For many of the folks at the CannAthlete session, cannabis helps them focus on the task at hand: Nate Moore is a professional mixed marital artist who uses cannabis because it helps with his striking. Nate described the first time he used cannabis during a workout, saying, “I was relaxed; I felt that I could hit much harder—I was more fluid, and I had more endurance.”
“When [my trainer] said, ‘Turn your hip,’ it had a new meaning to me. So that’s when I started to see that [cannabis] was one of the bigger elements in my life that was missing,” he adds.
Not all of the individuals who come to CannAthlete sessions are professional athletes. Cameron Whigham suffered a spinal cord injury that left him paralyzed, but he says that cannabis has helped him regain some of the sensation in his legs. Like Nate, he uses cannabis during workout sessions.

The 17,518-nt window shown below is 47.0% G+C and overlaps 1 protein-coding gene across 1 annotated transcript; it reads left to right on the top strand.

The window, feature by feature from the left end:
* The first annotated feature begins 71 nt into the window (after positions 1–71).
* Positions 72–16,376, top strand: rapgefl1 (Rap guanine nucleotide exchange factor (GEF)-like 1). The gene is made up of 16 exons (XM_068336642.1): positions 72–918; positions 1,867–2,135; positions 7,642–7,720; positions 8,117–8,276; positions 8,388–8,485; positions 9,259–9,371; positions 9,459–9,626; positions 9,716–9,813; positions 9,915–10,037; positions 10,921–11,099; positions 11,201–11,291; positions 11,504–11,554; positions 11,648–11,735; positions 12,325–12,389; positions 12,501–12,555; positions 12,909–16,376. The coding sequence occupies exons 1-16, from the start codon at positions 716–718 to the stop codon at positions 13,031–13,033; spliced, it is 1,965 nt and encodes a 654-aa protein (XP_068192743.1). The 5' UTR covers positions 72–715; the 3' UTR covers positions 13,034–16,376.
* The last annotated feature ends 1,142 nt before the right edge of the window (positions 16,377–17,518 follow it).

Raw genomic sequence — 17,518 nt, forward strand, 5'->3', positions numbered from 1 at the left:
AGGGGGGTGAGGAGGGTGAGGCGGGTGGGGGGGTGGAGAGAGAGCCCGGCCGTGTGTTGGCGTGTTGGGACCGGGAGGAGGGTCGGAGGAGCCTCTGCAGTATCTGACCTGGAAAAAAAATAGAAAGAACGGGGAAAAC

“[Cannabis] helps me focus on my workout,” says Cameron. “I get into the zone more, and I actually end up doing more than I intended to.”
Cannabis Helps Athletes Recover
“After I work out, I like to use CBD to help relax my body,” says Cameron, touching on another application cannabis has in the sports world: recovery. Athletes are realizing that cannabis’s anti-inflammatory and neuroprotective properties can help them recuperate—UFC fighter Nate Diaz notably puffed on a CBD vape pen during a post-fight press conference last year, and Eben uses CBD lotions after workouts to help with joint pain.
Nate and Eben—who both partake in sports where hits to the head are the norm—add that the neuroprotective qualities of cannabis are particularly applicable to their bodies’ needs.
“I’ve studied a lot of plants and herbal remedies—ancient and Ayurvedic, traditional Chinese medicine—there’s no other substance on this planet that I know of that has the same neuroprotective qualities that cannabis does,” says Eben.
Creating a Workout Plan That Integrates Cannabis